Let’s think about the logic behind this. Naively we could take one character at a time from the entire phrase and check against a “source-of-truth” to see if it is a legitimate English word. If yes, segment it out and continue the process from that point on until the end of the phrase. Let’s take the example of machinegun and it should look something like below.

Similar to previous case the “source-of-truth” cannot be a mere english dictionary as natural language searches can include expressions like slangs or acronyms in the search phrase which might have to be segmented. Consider the following case:

A dictionary may not recognise GST as a valid word, so Google uses its overwhelmingly large set of words amassed from crawling millions of websites over the period of years. Technically it is a word frequency table like the once used for n-grams except here it will be just single words and frequencies. The frequency table would look something like this

So the logic is pretty simple, split the words with different possible prefix and suffix permutations. For instance, machinegun would probably split into several instances as below

Check if all prefix and suffix parts of a split for an instance exist in the table. Say, “M” and “achinegun” and get the probability of both parts and multiply their probabilities. Here is a refresher on how to get probability from a frequency table. Once we got this product of probabilities for all splits, get the max of all the probabilities obtained and that will be the most likely segmentation for the given phrase.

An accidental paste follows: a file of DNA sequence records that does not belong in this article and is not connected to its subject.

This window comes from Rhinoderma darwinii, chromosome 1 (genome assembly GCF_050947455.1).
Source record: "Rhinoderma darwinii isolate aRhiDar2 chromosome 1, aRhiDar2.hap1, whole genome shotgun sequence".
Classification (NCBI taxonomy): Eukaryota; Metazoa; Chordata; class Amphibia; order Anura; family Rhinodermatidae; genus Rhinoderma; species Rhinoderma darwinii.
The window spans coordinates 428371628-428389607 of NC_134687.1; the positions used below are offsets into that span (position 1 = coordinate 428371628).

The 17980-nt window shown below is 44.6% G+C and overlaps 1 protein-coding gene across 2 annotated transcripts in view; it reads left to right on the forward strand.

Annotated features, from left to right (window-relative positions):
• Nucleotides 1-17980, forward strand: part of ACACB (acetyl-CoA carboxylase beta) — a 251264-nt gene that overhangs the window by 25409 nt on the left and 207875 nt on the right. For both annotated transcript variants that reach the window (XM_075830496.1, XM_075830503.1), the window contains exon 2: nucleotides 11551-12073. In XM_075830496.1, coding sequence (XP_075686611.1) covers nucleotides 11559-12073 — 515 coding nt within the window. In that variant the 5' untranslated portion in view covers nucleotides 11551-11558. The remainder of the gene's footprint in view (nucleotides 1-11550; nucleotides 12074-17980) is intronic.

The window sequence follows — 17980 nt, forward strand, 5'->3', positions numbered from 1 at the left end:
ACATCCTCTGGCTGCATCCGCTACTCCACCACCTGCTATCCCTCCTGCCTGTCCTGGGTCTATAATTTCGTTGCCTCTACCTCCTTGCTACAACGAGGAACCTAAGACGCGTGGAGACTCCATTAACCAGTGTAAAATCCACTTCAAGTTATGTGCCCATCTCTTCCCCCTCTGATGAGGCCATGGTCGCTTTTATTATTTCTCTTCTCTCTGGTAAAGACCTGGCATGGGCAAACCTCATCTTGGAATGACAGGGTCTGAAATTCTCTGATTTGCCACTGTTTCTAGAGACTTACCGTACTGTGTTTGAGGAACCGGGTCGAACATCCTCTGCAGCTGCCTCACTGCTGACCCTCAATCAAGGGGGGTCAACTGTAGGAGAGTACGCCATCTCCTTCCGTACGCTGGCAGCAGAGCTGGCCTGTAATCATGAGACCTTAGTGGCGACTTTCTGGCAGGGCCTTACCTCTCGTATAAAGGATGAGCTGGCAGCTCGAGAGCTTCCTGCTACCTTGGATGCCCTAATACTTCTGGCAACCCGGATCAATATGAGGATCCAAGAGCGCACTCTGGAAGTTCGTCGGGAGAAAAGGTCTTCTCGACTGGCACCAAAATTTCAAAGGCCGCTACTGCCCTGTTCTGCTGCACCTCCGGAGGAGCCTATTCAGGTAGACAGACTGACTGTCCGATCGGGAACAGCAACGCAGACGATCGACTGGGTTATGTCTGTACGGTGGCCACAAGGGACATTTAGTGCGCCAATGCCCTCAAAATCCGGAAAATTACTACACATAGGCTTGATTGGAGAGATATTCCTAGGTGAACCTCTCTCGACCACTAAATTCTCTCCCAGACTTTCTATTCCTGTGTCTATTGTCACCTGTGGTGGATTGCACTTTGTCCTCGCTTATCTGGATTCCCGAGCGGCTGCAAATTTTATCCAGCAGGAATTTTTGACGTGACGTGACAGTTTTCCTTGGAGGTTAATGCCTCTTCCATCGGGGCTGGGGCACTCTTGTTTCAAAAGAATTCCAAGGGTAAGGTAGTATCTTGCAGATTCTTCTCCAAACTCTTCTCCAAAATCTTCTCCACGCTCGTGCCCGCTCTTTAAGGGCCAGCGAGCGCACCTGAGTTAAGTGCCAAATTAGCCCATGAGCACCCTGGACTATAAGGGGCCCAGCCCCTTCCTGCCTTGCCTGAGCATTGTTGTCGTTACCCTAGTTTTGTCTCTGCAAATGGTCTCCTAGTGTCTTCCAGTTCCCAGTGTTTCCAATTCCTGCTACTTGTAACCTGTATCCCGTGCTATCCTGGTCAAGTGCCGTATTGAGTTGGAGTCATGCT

The algorithm would return Machine + Gun as the most likely word segmentation because p(‘Machine’) x p(‘gun’)  would have been the maximum when compared to the product of the probability of all the other split instances. (p(word) is the probability for a word occurring in  frequency table). Now you know why data science and machine learning needs statistics and probability as an essential pre-requisite, in one of the future posts will show you why linear algebra and vector calculus is also an essential prerequisite as well.

 Multi-word spelling mistake with need for segmentation

All is well till this point, but things can get complicated if rethink a key assumption. Word segmentation assumes possible word segments are spelled correctly and hence checks individual parts of the phrase directly against the frequency table. What if a possible multi-word like fashnaasneekers is spelled incorrectly and it needs a word segmentation for extracting right results? This case is not covered by Peter and I wanted to take a stab at it. The idea is very simple: combine spell check logic and word segmentation logic.


Here is the code and link to the corpus file used in the code. As you can see I tried the code with victirusecreet to see if the logic can correct and segment to victoria secret and runningsooes to running shoes.  Again, accuracy entirely depends on the word density of the corpus file you use.